Mini Interview with Julia McBryant

How would you describe your writing style/genre?

I write romantic erotica with an emphasis on poetic language. I have a master’s in fine arts with an emphasis on fiction, and I pay a lot of attention — I think much more than most writers — about how my prose sounds. That’s because of the way I was taught; I’m supposed to be writing about people dying of ennui in New York City, not having happy gay sex in Savannah. This isn’t to knock other writers in the least. But I pay as much attention to the language as I do the sex. It has to sound pretty. I have to have the right rhythm to the language, the right word choice. The phrasing has to be right, and it has to be pretty. I want to write like Anais Nin.

What do people in your real life think about your writing?

My professor are freaking the hell out — that is, the few that know about it; I’m still trying to reach the beloved mentor that viciously turned on me during my thesis and wave it in her face so she can die of embarrassment. Janette Turner Hospital, if you’re out there, I write gay erotica now, and I’m proud of it.

My husband will actually read my writing and not skip the sex, which he says is vital to the plot (I’m pretty proud it’s not gratuitous). One of my BFFs, a poet, refuses to read it because it’s m/m, which sort of hurts my feelings; two other good male friends are bi and will read it, which I deeply appreciate it. My female BFF is my editor, which is a long and involved story. She actually is a legit editor and a very happy accident. My writing brought us back together after twenty years.

What’s your favorite compliment you’ve gotten about your writing?

In one of my first reviews — and I know this is contentious, but I do write work with a very, very high heat level, whereas most women who write gay romance don’t — a reviewer at Gay Book Reviewers said that “this reviewer, with perhaps some inbred prejudice, is always interested in whether women writers of gay erotica in any way misunderstand or misstate the physicalities gay sex. Huzzah for Ms. McBryant: she really nails it!”

I was so damn proud. I did so much research to make sure I got every detail right; I had gay and bi friends beta read; I also dated a lot of bisexual men, had some experience uh, watching gay sex happen (I lived in the artsy dorm), and had/have a lot of gay friends. I still do constant research for almost every sex scene — I have a stash of sites I go to and see what limb goes where and what’s possible and what’s not.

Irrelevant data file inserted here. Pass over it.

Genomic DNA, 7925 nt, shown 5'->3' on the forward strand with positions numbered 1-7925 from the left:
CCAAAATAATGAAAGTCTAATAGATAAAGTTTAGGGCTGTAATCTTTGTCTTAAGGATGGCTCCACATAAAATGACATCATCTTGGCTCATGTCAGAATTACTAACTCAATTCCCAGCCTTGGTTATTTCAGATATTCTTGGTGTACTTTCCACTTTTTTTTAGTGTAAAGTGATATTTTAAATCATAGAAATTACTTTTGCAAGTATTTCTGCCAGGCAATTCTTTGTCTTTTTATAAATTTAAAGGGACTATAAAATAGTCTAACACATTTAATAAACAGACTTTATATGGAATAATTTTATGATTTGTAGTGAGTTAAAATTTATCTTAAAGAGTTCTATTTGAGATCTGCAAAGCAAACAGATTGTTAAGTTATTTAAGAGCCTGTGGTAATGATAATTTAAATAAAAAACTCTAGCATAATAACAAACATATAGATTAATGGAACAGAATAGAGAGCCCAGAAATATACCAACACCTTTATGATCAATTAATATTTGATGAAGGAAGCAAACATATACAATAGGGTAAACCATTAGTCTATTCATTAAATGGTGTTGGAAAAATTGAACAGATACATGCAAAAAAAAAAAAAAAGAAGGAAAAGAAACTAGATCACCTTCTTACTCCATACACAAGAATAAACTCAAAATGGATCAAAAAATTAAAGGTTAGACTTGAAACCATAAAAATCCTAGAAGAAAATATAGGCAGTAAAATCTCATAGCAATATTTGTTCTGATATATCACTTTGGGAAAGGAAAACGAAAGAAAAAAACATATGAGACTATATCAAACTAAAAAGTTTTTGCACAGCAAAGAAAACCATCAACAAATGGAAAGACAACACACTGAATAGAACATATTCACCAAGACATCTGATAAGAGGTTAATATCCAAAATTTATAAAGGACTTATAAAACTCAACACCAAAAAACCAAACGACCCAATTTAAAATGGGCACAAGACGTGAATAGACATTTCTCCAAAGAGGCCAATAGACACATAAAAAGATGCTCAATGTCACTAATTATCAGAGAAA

Other than that, what’s the weirdest thing you’ve had to research for Hurricane Dreams?

I had to look up maps of Charleston to get the right route numbers. I know exactly how to get to Folly beach, but I can’t remember the names of the damn roads. I also couldn’t remember if you crossed the Ashley or the Cooper River, and how far out Ft. Sumter was from the mainland. I’ve never been to Ft. Sumter; I’ve only seen it from the Battery.

What did you steal for Hurricane Dreams?

Both the beaches. They’re real and I love them. There is a restaurant in Savannah that serves amazing alligator, though it isn’t called Vince’s. I also stole the Charleston band Jump, Little Children, which if you’ve never heard, you should go listen to right now.

What’s the funniest or creepiest thing you’ve come across while writing Hurricane Dreams?

They would never serve alligator in the restaurant Audie and Calhoun eat at in the first story, according to my husband. Ever.

What are you working on now and when can we expect it?

Right now I’m waiting for my editor and cover artists to turn over the materials for Audie and Calhoun’s next set of short stories, which should come out in October. At one point, they go to Myrtle Beach, and if you know anything about Audie, and you know anything about Myrtle Beach, I hope you’re cracking up right now.

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